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Brunei Int. J .of  Sci .& Math. Edu., 2010, Vol 2(1), 32-47ISSN 2076-0868

STUDENTS’ PERCEPTIONS OF LEARNING SCIENCE IN SMALL GROUPS: A CASE STUDY IN HIGHER EDUCATION

S M Hafizur Rahman, Institute of Education and Research, University of Dhaka, Bangladesh, <Hafiz.Rahman@Education.monash.edu.au>

Md. Mahbub Alam Sarkar, Faculty of Education, Monash University, Melbourne, Australia, <Mahbub.Sarkar@Education.monash.edu.au>

Jui Judith Gomes, Melbourne Graduate School of Education, The University of Melbourne, Australia, <j.gomes@pgrad.unimelb.edu.au>

Foez Ahmed Mojumder, Institute of Education and Research, University of Dhaka, Bangladesh, <foez_02@yahoo.com>

This study explores science students’ perceptions about the nature of ongoing small group activities at the Institute of Education and Research [IER], University of Dhaka in Bangladesh. In this paper, we examine a range of influencing factors in small group learning, such as group composition, group norms, group tasks and students’ participation with respect to students’ preferred group learning approach. To address these issues, this study employed a mixed model research design where both quantitative and qualitative data were collected concurrently through a questionnaire from 166 volunteer Science Education students of IER. The findings of this study have implications for the concerns of both teachers and students of IER in order to improve their understanding of learning within small groups that characterize different approaches, norms and discourse towards an effective group work.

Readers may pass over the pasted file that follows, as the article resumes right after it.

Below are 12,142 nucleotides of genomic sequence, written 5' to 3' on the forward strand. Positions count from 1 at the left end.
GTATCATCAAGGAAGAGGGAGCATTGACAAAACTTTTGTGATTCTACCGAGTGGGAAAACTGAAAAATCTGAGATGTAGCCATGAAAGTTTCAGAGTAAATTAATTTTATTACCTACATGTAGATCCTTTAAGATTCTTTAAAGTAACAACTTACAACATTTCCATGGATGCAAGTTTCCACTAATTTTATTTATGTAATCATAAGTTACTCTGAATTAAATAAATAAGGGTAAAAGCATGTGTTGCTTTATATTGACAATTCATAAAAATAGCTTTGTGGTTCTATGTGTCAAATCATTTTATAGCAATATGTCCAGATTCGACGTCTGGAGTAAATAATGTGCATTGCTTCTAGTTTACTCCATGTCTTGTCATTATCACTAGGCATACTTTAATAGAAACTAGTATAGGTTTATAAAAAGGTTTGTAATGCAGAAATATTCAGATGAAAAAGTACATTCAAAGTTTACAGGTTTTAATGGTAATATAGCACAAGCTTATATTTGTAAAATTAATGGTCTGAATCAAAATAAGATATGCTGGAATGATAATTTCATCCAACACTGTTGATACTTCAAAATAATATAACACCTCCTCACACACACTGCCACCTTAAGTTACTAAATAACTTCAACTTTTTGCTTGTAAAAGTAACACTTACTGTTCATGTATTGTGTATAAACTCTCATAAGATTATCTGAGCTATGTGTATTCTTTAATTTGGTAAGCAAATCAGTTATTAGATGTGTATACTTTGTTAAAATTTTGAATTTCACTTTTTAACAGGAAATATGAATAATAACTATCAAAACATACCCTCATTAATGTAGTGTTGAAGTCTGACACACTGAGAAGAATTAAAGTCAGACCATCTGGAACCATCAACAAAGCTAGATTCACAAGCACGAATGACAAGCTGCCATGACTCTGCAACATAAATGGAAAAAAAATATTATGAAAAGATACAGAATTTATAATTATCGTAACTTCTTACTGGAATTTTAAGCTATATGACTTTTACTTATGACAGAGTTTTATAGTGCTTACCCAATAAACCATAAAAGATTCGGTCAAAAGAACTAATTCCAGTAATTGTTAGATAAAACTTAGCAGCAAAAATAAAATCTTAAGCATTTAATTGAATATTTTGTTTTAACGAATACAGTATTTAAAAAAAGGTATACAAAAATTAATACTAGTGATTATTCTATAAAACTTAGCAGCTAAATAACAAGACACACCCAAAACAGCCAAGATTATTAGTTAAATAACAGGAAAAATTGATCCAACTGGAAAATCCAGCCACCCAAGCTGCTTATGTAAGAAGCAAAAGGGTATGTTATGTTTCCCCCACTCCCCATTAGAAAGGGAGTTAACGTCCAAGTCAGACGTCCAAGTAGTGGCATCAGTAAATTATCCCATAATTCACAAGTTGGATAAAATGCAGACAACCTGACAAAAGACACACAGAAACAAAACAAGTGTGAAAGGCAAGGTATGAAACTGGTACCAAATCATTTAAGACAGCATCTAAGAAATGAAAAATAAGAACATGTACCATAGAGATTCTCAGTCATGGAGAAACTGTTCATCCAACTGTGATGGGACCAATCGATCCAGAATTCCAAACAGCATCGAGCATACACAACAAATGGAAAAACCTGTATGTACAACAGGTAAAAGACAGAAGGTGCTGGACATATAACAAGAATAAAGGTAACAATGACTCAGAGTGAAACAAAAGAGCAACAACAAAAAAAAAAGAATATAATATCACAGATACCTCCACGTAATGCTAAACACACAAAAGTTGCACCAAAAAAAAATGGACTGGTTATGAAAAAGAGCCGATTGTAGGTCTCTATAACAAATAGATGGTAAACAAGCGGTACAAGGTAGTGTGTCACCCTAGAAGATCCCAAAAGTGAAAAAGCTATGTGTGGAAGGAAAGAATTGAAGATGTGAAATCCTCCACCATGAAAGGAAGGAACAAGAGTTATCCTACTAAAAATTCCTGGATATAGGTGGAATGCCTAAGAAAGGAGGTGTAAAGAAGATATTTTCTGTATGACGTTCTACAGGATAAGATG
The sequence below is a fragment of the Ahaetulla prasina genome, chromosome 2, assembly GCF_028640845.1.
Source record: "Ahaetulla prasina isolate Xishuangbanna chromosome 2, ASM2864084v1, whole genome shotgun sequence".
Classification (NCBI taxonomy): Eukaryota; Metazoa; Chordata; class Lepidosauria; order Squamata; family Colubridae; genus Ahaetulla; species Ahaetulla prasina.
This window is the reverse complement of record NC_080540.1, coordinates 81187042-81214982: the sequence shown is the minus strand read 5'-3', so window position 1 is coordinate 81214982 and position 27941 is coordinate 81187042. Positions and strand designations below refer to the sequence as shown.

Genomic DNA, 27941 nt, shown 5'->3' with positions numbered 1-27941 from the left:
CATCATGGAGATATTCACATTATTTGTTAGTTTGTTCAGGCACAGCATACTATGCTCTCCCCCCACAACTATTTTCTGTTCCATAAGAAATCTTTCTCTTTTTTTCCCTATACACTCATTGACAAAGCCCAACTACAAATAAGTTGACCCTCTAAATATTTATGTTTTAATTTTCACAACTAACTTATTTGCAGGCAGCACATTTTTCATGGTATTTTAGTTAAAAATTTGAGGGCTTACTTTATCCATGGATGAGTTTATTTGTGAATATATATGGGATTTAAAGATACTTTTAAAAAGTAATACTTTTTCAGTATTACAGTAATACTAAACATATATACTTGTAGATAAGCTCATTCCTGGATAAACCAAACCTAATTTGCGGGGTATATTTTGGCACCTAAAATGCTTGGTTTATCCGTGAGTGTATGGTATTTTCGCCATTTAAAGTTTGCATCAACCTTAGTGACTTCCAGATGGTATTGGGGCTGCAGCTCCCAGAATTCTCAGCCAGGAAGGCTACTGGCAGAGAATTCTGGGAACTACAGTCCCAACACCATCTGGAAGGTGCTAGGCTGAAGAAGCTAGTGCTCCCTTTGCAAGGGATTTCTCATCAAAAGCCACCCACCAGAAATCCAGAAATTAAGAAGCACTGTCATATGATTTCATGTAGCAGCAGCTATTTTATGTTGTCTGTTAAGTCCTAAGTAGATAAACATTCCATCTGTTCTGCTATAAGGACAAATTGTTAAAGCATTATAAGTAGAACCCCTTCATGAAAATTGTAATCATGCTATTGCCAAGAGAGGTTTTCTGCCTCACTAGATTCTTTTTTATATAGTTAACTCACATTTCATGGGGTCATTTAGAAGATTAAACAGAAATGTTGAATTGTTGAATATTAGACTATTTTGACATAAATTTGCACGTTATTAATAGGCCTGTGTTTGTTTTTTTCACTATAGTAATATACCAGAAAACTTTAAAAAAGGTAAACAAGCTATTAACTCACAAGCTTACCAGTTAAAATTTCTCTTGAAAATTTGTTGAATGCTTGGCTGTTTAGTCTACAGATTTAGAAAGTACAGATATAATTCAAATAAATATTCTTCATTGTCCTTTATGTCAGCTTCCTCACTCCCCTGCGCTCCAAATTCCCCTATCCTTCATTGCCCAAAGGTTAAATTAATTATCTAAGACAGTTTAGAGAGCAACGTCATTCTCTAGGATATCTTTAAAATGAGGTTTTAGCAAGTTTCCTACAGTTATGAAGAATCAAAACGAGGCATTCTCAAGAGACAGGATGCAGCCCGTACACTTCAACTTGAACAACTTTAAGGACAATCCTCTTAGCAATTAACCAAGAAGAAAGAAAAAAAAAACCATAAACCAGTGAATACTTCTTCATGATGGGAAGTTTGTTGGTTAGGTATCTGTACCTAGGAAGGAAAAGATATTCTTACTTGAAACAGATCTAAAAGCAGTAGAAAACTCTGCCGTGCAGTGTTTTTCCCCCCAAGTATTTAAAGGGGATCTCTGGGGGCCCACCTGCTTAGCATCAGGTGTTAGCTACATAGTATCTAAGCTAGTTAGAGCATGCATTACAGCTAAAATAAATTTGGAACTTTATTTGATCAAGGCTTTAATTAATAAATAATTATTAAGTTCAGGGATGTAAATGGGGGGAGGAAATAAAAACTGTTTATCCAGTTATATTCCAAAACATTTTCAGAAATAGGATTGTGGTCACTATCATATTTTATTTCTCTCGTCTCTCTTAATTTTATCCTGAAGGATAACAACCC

Introduction

Learning science in small groups is one of the current issues in science education (Hackling, 2003). Many courses in higher education involve in small group work for presenting, discussing, and/or presenting assignment or project work. The Institute of Education and Research [IER] at the University of Dhaka, the apex institution of teaching and researching Education in Bangladesh, is also currently practicing group work for both its Bachelor of Education (Honors) and Master of Education Programs (The Curriculum Committee, 2006). In particular, students from the Science Education group of IER are primarily involved in group work for preparing their assignments, project works and class presentations for different academic elective science courses, such as Physics, Chemistry and Biology.

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